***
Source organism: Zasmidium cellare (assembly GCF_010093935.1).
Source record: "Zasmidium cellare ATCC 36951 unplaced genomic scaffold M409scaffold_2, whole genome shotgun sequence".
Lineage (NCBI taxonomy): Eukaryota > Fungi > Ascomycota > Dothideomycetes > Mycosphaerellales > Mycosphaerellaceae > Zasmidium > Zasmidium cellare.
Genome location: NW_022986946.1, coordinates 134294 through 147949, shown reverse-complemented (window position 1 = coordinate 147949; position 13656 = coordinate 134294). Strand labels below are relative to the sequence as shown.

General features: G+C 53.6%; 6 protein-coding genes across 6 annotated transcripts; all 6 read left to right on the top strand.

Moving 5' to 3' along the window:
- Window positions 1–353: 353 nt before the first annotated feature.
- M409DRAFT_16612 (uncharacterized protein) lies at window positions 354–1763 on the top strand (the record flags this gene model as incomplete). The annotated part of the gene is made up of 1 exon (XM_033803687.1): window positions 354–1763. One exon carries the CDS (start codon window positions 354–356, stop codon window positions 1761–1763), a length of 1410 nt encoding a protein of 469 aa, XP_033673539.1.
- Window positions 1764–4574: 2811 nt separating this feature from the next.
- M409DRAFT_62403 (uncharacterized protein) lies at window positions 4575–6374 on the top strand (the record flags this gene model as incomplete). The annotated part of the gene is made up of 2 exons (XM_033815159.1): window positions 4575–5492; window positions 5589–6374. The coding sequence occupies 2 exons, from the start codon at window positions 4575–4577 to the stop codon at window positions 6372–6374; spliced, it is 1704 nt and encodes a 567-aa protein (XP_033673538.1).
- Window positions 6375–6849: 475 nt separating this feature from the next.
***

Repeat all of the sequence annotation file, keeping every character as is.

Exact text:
Source organism: Zasmidium cellare (assembly GCF_010093935.1).
Source record: "Zasmidium cellare ATCC 36951 unplaced genomic scaffold M409scaffold_2, whole genome shotgun sequence".
Lineage (NCBI taxonomy): Eukaryota > Fungi > Ascomycota > Dothideomycetes > Mycosphaerellales > Mycosphaerellaceae > Zasmidium > Zasmidium cellare.
Genome location: NW_022986946.1, coordinates 134294 through 147949, shown reverse-complemented (window position 1 = coordinate 147949; position 13656 = coordinate 134294). Strand labels below are relative to the sequence as shown.

General features: G+C 53.6%; 6 protein-coding genes across 6 annotated transcripts; all 6 read left to right on the top strand.

Moving 5' to 3' along the window:
- Window positions 1–353: 353 nt before the first annotated feature.
- M409DRAFT_16612 (uncharacterized protein) lies at window positions 354–1763 on the top strand (the record flags this gene model as incomplete). The annotated part of the gene is made up of 1 exon (XM_033803687.1): window positions 354–1763. One exon carries the CDS (start codon window positions 354–356, stop codon window positions 1761–1763), a length of 1410 nt encoding a protein of 469 aa, XP_033673539.1.
- Window positions 1764–4574: 2811 nt separating this feature from the next.
- M409DRAFT_62403 (uncharacterized protein) lies at window positions 4575–6374 on the top strand (the record flags this gene model as incomplete). The annotated part of the gene is made up of 2 exons (XM_033815159.1): window positions 4575–5492; window positions 5589–6374. The coding sequence occupies 2 exons, from the start codon at window positions 4575–4577 to the stop codon at window positions 6372–6374; spliced, it is 1704 nt and encodes a 567-aa protein (XP_033673538.1).
- Window positions 6375–6849: 475 nt separating this feature from the next.